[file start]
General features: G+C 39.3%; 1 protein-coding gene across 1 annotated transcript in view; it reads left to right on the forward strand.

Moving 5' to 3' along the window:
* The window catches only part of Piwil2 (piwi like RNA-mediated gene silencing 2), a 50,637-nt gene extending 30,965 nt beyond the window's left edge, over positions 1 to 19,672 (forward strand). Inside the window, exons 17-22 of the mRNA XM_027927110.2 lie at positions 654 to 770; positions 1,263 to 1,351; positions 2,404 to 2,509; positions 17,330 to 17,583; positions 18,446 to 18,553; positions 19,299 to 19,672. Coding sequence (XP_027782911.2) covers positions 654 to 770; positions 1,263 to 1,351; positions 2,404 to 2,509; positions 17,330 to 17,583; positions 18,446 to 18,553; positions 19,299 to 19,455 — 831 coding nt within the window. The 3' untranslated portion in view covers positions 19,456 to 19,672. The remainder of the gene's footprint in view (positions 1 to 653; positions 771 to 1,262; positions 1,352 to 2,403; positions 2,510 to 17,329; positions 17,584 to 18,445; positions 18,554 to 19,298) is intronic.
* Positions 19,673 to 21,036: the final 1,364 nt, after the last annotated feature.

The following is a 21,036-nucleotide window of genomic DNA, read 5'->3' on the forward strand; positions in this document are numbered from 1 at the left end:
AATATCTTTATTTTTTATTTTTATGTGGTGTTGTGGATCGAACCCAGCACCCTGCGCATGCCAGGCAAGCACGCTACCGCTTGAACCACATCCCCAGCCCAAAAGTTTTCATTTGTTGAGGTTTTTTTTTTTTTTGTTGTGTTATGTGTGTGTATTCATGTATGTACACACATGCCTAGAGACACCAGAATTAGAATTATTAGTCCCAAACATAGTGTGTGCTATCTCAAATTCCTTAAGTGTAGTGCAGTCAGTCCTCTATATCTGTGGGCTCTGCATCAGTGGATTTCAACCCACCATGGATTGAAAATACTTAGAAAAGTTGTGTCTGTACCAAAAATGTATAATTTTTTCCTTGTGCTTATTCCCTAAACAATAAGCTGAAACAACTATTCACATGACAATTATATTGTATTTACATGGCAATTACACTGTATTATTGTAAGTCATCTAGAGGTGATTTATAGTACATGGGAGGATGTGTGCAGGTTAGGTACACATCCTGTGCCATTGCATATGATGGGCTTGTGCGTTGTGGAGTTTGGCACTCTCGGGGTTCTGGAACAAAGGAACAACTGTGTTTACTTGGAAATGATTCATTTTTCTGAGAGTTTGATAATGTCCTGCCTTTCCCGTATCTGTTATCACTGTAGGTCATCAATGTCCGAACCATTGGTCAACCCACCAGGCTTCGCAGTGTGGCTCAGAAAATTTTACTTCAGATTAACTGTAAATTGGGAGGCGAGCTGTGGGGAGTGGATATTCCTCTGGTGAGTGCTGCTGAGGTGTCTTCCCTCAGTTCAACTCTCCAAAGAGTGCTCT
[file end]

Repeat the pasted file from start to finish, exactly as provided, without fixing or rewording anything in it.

General features: G+C 39.3%; 1 protein-coding gene across 1 annotated transcript in view; it reads left to right on the forward strand.

Moving 5' to 3' along the window:
* The window catches only part of Piwil2 (piwi like RNA-mediated gene silencing 2), a 50,637-nt gene extending 30,965 nt beyond the window's left edge, over positions 1 to 19,672 (forward strand). Inside the window, exons 17-22 of the mRNA XM_027927110.2 lie at positions 654 to 770; positions 1,263 to 1,351; positions 2,404 to 2,509; positions 17,330 to 17,583; positions 18,446 to 18,553; positions 19,299 to 19,672. Coding sequence (XP_027782911.2) covers positions 654 to 770; positions 1,263 to 1,351; positions 2,404 to 2,509; positions 17,330 to 17,583; positions 18,446 to 18,553; positions 19,299 to 19,455 — 831 coding nt within the window. The 3' untranslated portion in view covers positions 19,456 to 19,672. The remainder of the gene's footprint in view (positions 1 to 653; positions 771 to 1,262; positions 1,352 to 2,403; positions 2,510 to 17,329; positions 17,584 to 18,445; positions 18,554 to 19,298) is intronic.
* Positions 19,673 to 21,036: the final 1,364 nt, after the last annotated feature.

The following is a 21,036-nucleotide window of genomic DNA, read 5'->3' on the forward strand; positions in this document are numbered from 1 at the left end:
AATATCTTTATTTTTTATTTTTATGTGGTGTTGTGGATCGAACCCAGCACCCTGCGCATGCCAGGCAAGCACGCTACCGCTTGAACCACATCCCCAGCCCAAAAGTTTTCATTTGTTGAGGTTTTTTTTTTTTTTGTTGTGTTATGTGTGTGTATTCATGTATGTACACACATGCCTAGAGACACCAGAATTAGAATTATTAGTCCCAAACATAGTGTGTGCTATCTCAAATTCCTTAAGTGTAGTGCAGTCAGTCCTCTATATCTGTGGGCTCTGCATCAGTGGATTTCAACCCACCATGGATTGAAAATACTTAGAAAAGTTGTGTCTGTACCAAAAATGTATAATTTTTTCCTTGTGCTTATTCCCTAAACAATAAGCTGAAACAACTATTCACATGACAATTATATTGTATTTACATGGCAATTACACTGTATTATTGTAAGTCATCTAGAGGTGATTTATAGTACATGGGAGGATGTGTGCAGGTTAGGTACACATCCTGTGCCATTGCATATGATGGGCTTGTGCGTTGTGGAGTTTGGCACTCTCGGGGTTCTGGAACAAAGGAACAACTGTGTTTACTTGGAAATGATTCATTTTTCTGAGAGTTTGATAATGTCCTGCCTTTCCCGTATCTGTTATCACTGTAGGTCATCAATGTCCGAACCATTGGTCAACCCACCAGGCTTCGCAGTGTGGCTCAGAAAATTTTACTTCAGATTAACTGTAAATTGGGAGGCGAGCTGTGGGGAGTGGATATTCCTCTGGTGAGTGCTGCTGAGGTGTCTTCCCTCAGTTCAACTCTCCAAAGAGTGCTCT